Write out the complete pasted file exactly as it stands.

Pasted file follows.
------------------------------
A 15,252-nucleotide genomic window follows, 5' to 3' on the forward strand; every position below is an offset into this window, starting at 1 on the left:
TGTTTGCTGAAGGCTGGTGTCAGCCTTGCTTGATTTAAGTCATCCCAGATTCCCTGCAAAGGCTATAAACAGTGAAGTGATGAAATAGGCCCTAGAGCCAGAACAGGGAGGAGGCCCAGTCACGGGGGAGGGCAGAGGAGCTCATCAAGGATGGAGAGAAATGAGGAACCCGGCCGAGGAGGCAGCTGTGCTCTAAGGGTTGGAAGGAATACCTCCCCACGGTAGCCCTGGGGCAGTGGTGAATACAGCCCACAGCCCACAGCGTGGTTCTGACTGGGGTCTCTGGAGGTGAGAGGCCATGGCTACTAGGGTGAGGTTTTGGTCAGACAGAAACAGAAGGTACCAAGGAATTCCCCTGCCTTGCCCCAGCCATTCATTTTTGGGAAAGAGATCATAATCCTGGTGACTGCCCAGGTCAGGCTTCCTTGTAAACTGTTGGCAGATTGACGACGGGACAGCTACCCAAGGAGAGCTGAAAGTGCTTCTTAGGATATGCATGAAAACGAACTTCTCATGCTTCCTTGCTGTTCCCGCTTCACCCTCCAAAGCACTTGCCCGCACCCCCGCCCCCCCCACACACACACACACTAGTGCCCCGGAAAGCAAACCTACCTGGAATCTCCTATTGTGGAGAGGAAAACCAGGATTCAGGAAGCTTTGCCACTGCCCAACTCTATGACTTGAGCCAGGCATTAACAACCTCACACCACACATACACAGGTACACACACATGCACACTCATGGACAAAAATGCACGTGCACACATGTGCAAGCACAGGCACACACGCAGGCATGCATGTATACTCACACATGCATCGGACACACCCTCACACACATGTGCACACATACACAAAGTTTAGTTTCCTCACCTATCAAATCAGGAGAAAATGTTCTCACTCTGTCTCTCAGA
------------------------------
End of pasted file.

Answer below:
A 15,252-nucleotide genomic window follows, 5' to 3' on the forward strand; every position below is an offset into this window, starting at 1 on the left:
TGTTTGCTGAAGGCTGGTGTCAGCCTTGCTTGATTTAAGTCATCCCAGATTCCCTGCAAAGGCTATAAACAGTGAAGTGATGAAATAGGCCCTAGAGCCAGAACAGGGAGGAGGCCCAGTCACGGGGGAGGGCAGAGGAGCTCATCAAGGATGGAGAGAAATGAGGAACCCGGCCGAGGAGGCAGCTGTGCTCTAAGGGTTGGAAGGAATACCTCCCCACGGTAGCCCTGGGGCAGTGGTGAATACAGCCCACAGCCCACAGCGTGGTTCTGACTGGGGTCTCTGGAGGTGAGAGGCCATGGCTACTAGGGTGAGGTTTTGGTCAGACAGAAACAGAAGGTACCAAGGAATTCCCCTGCCTTGCCCCAGCCATTCATTTTTGGGAAAGAGATCATAATCCTGGTGACTGCCCAGGTCAGGCTTCCTTGTAAACTGTTGGCAGATTGACGACGGGACAGCTACCCAAGGAGAGCTGAAAGTGCTTCTTAGGATATGCATGAAAACGAACTTCTCATGCTTCCTTGCTGTTCCCGCTTCACCCTCCAAAGCACTTGCCCGCACCCCCGCCCCCCCCACACACACACACACTAGTGCCCCGGAAAGCAAACCTACCTGGAATCTCCTATTGTGGAGAGGAAAACCAGGATTCAGGAAGCTTTGCCACTGCCCAACTCTATGACTTGAGCCAGGCATTAACAACCTCACACCACACATACACAGGTACACACACATGCACACTCATGGACAAAAATGCACGTGCACACATGTGCAAGCACAGGCACACACGCAGGCATGCATGTATACTCACACATGCATCGGACACACCCTCACACACATGTGCACACATACACAAAGTTTAGTTTCCTCACCTATCAAATCAGGAGAAAATGTTCTCACTCTGTCTCTCAGA